written by Arthur Laurents, directed by Alfred Hitchcock. A recent fascination with the “real time” effect in movies led me to this less notorious film in the Hitch’s oeuvre, a taught suspense drama with a morbid and fascinating heart. Two college school chums (with subtle homosexual underpinnings) decide, as experiment, to murder one of their class mates, stuff him in a trunk, and then hold a party in the very same room with the dead boy’s friends and family in attendance. John Dall and Farley Granger play the murderers Brandon and Philip. Brandon is the dominant member, confident and feeling the euphoric rush of both his deed and the potential for getting caught. Philip is, in essence, a patsy… someone weak and nervous whom Brandon could sucker into experiencing it all with him, and perhaps validate his ruthlessness or offload his guilt. One of the attendees is a favoured teacher of theirs, Rupert (James Stewart) one whose philosophical teachings were inspiration for Brandon’s cold plot. In inviting Rupert, a very cunning and wry man, Brandon suspects the possibility he will figure them out, and is in fact hoping for it, in anticipation of both praise and approval.
The suspense of the film lies in whether anyone will figure out the plot, and whether the boys’ own neuroses will be their own betrayal… but even greater suspence was removed by the fact that we were explicitely shown the murder and disposal of the body in the opening stages of the film. By far the movie would have played out even more intensely if the audience were unsure if the body were actually in the trunk or not.
With this film, the Hitch attempts (perhaps for the first time) to direct with one continuous shot. The limitations of film at the time meant there could only be a maximum of about a dozen minutes per reel, and so panning in and out of dark spaces was needed to transition between reels but is done well enough to seem a single continuous shot (for the era, anyway, however I did notice one explicit edit about halfway through).
The acting is solid, if a little obvious at times from Dall and Granger, and Stewart doesn’t seem to understand his role as mentor, and likely, lover to the young boys. He plays it fairly generic and sexless, which makes Rupert just a little less interesting.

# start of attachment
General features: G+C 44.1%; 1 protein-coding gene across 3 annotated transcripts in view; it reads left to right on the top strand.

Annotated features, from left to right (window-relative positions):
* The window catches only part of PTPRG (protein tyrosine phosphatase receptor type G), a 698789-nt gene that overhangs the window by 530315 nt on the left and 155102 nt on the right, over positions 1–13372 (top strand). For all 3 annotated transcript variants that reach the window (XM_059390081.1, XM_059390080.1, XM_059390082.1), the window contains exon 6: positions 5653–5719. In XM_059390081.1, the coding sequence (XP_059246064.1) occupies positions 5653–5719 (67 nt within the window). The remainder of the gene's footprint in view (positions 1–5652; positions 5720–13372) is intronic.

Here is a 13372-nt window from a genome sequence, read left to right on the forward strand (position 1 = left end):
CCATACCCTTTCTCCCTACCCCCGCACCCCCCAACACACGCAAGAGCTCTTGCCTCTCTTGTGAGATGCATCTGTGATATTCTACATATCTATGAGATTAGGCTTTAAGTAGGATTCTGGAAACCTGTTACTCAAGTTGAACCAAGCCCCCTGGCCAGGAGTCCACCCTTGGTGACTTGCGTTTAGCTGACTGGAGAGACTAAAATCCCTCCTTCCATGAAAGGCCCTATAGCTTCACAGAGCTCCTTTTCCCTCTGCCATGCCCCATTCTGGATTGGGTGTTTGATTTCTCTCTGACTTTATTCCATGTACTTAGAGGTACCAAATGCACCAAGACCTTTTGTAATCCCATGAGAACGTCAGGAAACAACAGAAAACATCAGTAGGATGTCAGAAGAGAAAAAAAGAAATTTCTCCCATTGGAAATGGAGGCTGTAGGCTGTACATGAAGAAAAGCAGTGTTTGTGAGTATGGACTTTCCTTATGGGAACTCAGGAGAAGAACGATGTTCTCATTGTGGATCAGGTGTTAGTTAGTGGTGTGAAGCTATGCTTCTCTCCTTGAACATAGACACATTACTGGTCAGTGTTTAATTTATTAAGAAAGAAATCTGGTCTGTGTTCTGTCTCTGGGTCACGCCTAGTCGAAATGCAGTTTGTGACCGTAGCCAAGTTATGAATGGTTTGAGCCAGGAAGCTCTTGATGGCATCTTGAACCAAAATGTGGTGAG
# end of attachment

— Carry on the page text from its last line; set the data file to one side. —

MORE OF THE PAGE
Technically it’s wonderful, and storywise it’s fantastic with but a few failings in the execution on the part of both the directors and actors. Completely worth viewing.
Howl’s Moving Castle
written and directed by Hayao Miyazaki. Yes, yes, and a thousand times yes. This is storytelling and filmmaking at its absolute peak, using every resource to its maximum potential. In this instance it’s animation, a field which has no boundaries and no limits to what it can convey. Miyazaki is a master of the medium and his Studio Ghibli the perfect back-up band. With Howl’s Moving Castle, Miyazaki adapts fantasy author Diana Wynn Jones’ novel () into a film that just exhudes awe, wonder and imagination. Sophie is the hero of the movie, a young, insecure woman who finds herself smitten by a young magician, but soon cursed into appearing as an old lady. Confused she flees from home in search of a reversal spell, soon coming across the moving castle. Inside she meets Calcifer, the fire demon that fuels and navigates the building, and Markl, a young magician’s apprentice. Their master would be Howl, a young but powerful wizard, with a darkness inside that threatens to take control, while at the same time the two warring factions of the land demand his involvement in their battle. Sophie, having been smitten by Howl before her transformation, finds refuge in his home and cares for him and his household as deeply as anything else. Howl shows her both the wonders and the horrors of the worlds of magic and men, and his ever-growing list of enemies accumulate and continually threaten them all.
Vivid, imaginative, and utterly engrossing, “Howl’s Moving Castle” is filled with curious and mysterious characters, a tragectory and pacing that defies conventions, and is so visually creative that there’s bound to be dozens of things you’ve never seen before. The American voice work for the film features a few recognizable voices such as Christian Bale and Billy Crystal, however, the majority of the cast are solid character and vocal actors lending a comfort and naturalness to the film.
Mémoires affectives (Looking for Alexandre)